Maybe drop into the accoustic section for a short while before the highlight of the track - the heavy guitars kick in again, the drums go a little mental (think adding rolls and toms at the end of bars, and a couple of crashes at the start of each bar) - here the lead goes into a highly melodic, fast section. Try adding a lead with exactly the same notes but a 3rd higher.

After this you need to wind down your song - use the parts before and gradually wind the song down to a finish. The drums can add a bit of class to a finish, think of rock tracks where this is used.

If in doubt, look to real life rockers for inspiration!

Hope this helps.

Offline aleksanteri

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Effects and technices for Metal music
« Reply #3 on: December 14, 2005, 19:25:23 »
And I suggest of using the I3DL2Reverb on the echo ones. I actually do not like the echo ones, except when it comes in handy!  :)

Offline Snu

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Effects and technices for Metal music
« Reply #4 on: December 15, 2005, 07:17:55 »
well, i recently have been working on my first metal song (which is currently on hold due to my comp frying itself... literally), so im by no means an expert, and i dont know how much you know of guitars or music in general, but ill tell you what i have learned.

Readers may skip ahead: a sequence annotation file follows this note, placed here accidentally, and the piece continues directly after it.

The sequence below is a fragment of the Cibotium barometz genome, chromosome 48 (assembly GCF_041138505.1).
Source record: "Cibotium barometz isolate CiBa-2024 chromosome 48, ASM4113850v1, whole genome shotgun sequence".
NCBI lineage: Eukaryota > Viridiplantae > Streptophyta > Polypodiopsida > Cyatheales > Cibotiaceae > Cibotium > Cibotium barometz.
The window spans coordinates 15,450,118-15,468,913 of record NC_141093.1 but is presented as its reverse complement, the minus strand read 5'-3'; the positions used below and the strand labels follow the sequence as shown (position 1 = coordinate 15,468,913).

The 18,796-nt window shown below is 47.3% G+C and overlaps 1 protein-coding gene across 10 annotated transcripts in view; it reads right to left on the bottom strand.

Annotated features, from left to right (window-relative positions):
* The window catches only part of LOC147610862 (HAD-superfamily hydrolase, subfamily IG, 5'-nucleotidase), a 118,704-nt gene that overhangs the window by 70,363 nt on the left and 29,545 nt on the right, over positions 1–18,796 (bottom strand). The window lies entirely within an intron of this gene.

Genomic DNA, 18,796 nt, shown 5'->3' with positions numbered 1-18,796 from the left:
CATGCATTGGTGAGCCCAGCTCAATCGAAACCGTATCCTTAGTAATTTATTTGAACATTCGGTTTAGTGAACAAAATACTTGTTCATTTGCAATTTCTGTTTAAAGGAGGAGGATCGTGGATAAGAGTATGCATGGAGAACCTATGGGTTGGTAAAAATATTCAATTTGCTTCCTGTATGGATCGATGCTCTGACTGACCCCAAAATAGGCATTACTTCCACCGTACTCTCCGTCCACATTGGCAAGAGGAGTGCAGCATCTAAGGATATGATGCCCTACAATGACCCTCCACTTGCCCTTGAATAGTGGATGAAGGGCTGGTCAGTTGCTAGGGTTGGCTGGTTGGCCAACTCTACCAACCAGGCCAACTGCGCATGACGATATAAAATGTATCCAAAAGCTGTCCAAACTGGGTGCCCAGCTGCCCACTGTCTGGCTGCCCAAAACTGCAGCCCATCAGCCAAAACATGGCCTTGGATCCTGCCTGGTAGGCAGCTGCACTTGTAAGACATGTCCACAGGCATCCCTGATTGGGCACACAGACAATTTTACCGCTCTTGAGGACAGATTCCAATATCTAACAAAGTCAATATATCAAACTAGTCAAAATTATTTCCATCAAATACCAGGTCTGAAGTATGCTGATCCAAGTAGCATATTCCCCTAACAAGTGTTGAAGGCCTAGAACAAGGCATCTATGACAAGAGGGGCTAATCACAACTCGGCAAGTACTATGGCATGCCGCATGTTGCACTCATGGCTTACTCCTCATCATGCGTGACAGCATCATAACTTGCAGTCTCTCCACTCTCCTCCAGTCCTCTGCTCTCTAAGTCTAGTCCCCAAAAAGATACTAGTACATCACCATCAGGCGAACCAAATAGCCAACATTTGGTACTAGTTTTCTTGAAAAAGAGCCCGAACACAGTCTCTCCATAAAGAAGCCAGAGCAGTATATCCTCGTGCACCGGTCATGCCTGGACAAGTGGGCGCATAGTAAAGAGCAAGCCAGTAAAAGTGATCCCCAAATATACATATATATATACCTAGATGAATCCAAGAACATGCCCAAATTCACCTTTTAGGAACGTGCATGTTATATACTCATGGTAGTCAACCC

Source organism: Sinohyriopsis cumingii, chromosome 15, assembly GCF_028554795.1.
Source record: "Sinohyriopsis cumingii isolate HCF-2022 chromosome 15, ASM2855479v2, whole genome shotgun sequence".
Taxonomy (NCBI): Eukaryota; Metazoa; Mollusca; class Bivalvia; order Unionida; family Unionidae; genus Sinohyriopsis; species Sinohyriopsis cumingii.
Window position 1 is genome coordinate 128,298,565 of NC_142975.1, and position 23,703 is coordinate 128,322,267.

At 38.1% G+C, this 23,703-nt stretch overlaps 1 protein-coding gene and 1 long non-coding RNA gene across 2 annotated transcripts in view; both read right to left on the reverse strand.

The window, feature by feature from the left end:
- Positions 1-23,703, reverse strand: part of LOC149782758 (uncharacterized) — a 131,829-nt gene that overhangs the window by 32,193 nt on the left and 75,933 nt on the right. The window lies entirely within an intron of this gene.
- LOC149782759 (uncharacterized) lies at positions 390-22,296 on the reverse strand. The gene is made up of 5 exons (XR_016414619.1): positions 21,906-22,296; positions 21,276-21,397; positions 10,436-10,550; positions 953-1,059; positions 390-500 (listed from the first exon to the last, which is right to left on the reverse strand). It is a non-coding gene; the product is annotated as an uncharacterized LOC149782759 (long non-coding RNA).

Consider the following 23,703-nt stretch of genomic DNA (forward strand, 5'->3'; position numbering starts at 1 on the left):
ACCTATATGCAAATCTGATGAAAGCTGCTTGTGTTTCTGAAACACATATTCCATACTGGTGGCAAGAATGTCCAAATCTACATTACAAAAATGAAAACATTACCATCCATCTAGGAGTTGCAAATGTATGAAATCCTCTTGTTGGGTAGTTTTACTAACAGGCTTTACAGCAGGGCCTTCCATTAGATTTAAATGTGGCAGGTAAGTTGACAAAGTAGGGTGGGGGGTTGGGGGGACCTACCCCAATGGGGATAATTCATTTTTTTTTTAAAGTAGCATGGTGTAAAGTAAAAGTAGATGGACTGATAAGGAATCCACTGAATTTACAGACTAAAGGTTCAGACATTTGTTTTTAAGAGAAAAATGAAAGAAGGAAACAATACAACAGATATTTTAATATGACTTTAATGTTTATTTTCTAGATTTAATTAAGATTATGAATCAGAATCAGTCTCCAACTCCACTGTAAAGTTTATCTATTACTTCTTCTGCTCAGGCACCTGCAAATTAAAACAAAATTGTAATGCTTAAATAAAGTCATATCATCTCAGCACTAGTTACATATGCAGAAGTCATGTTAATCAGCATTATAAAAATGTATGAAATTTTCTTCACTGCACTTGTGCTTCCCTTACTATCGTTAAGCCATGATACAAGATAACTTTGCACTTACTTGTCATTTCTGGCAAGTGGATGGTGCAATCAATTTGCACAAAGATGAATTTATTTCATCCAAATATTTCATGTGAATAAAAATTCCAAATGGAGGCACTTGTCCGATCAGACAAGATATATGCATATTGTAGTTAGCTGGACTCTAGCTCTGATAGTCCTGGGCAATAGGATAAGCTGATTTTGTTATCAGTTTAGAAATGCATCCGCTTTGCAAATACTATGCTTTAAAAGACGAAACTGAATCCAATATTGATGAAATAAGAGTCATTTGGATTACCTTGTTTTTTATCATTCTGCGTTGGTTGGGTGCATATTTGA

first off, find some good clean guitar sample sets, with sustained/muted/harmonics.  i found a really nice one called the 'damant spectrum guitar', i dont remember where i got it from tho, try searching google.

next, reserve 6 channels for the guitar, one for each string and label the channels with the string's low note (this makes it pretty easy to do strums, and makes it easier to think of how the part would actually be played).

next, get a good distortion vst and apply it (maybe a flanger, chorus, compressor, reverb or eq also, but the distortion is the most importaint), best one i have found for this is mda combo, its perfect for the heavy metal feel.  i would suggest experimenting with the rez filters too, especially for the lead (maybe varying them as a guitarist would do with a pedal).

also, when you are writing the parts, use the muted and harmonic sets in places where they sound good (or if you know about guitars, where they would actually be).  like, try putting in a couple short muted notes at the end of one pattern before a long sustained note at the beginning of the next.

so yah, thats about all i can think of, hope some of it helps.

Offline Tmk

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thx folks
« Reply #5 on: December 15, 2005, 10:45:17 »
WoW, I must say that i didn't expect so much help in so little time..

I already did some of the thing that you written, And i guess that by putting the other technices it could realy shine :)